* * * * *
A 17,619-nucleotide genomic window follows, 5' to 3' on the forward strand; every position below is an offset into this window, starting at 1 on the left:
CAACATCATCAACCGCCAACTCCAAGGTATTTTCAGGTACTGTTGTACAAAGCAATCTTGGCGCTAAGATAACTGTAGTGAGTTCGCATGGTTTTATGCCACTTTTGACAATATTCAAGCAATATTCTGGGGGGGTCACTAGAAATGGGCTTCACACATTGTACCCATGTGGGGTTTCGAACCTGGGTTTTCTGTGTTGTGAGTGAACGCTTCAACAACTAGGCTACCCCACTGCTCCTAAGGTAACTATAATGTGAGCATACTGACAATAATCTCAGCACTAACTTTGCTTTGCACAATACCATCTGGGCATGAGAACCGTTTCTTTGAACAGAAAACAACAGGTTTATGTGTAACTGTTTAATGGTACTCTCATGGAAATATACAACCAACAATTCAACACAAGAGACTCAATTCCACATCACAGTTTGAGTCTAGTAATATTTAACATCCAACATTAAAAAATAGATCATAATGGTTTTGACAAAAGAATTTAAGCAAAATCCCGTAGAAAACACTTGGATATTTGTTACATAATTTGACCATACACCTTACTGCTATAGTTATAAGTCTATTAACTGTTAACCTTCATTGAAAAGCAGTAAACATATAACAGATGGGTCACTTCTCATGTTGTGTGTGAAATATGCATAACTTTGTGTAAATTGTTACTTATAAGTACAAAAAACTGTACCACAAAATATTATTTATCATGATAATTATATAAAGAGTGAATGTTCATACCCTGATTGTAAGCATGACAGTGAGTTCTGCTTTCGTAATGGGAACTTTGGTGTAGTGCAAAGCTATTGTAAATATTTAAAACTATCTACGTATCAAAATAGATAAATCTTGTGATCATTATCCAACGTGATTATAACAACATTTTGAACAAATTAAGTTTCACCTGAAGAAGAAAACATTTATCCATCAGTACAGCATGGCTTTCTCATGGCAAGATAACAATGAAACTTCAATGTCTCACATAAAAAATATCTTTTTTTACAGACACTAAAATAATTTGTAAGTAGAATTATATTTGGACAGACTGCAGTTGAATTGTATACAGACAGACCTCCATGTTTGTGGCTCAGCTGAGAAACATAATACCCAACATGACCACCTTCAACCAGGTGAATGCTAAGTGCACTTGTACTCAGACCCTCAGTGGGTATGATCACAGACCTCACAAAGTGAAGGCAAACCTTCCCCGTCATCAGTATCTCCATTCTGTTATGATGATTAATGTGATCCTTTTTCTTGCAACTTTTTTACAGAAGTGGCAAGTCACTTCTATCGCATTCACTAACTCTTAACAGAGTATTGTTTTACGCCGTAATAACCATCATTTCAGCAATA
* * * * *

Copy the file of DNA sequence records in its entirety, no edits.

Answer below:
A 17,619-nucleotide genomic window follows, 5' to 3' on the forward strand; every position below is an offset into this window, starting at 1 on the left:
CAACATCATCAACCGCCAACTCCAAGGTATTTTCAGGTACTGTTGTACAAAGCAATCTTGGCGCTAAGATAACTGTAGTGAGTTCGCATGGTTTTATGCCACTTTTGACAATATTCAAGCAATATTCTGGGGGGGTCACTAGAAATGGGCTTCACACATTGTACCCATGTGGGGTTTCGAACCTGGGTTTTCTGTGTTGTGAGTGAACGCTTCAACAACTAGGCTACCCCACTGCTCCTAAGGTAACTATAATGTGAGCATACTGACAATAATCTCAGCACTAACTTTGCTTTGCACAATACCATCTGGGCATGAGAACCGTTTCTTTGAACAGAAAACAACAGGTTTATGTGTAACTGTTTAATGGTACTCTCATGGAAATATACAACCAACAATTCAACACAAGAGACTCAATTCCACATCACAGTTTGAGTCTAGTAATATTTAACATCCAACATTAAAAAATAGATCATAATGGTTTTGACAAAAGAATTTAAGCAAAATCCCGTAGAAAACACTTGGATATTTGTTACATAATTTGACCATACACCTTACTGCTATAGTTATAAGTCTATTAACTGTTAACCTTCATTGAAAAGCAGTAAACATATAACAGATGGGTCACTTCTCATGTTGTGTGTGAAATATGCATAACTTTGTGTAAATTGTTACTTATAAGTACAAAAAACTGTACCACAAAATATTATTTATCATGATAATTATATAAAGAGTGAATGTTCATACCCTGATTGTAAGCATGACAGTGAGTTCTGCTTTCGTAATGGGAACTTTGGTGTAGTGCAAAGCTATTGTAAATATTTAAAACTATCTACGTATCAAAATAGATAAATCTTGTGATCATTATCCAACGTGATTATAACAACATTTTGAACAAATTAAGTTTCACCTGAAGAAGAAAACATTTATCCATCAGTACAGCATGGCTTTCTCATGGCAAGATAACAATGAAACTTCAATGTCTCACATAAAAAATATCTTTTTTTACAGACACTAAAATAATTTGTAAGTAGAATTATATTTGGACAGACTGCAGTTGAATTGTATACAGACAGACCTCCATGTTTGTGGCTCAGCTGAGAAACATAATACCCAACATGACCACCTTCAACCAGGTGAATGCTAAGTGCACTTGTACTCAGACCCTCAGTGGGTATGATCACAGACCTCACAAAGTGAAGGCAAACCTTCCCCGTCATCAGTATCTCCATTCTGTTATGATGATTAATGTGATCCTTTTTCTTGCAACTTTTTTACAGAAGTGGCAAGTCACTTCTATCGCATTCACTAACTCTTAACAGAGTATTGTTTTACGCCGTAATAACCATCATTTCAGCAATA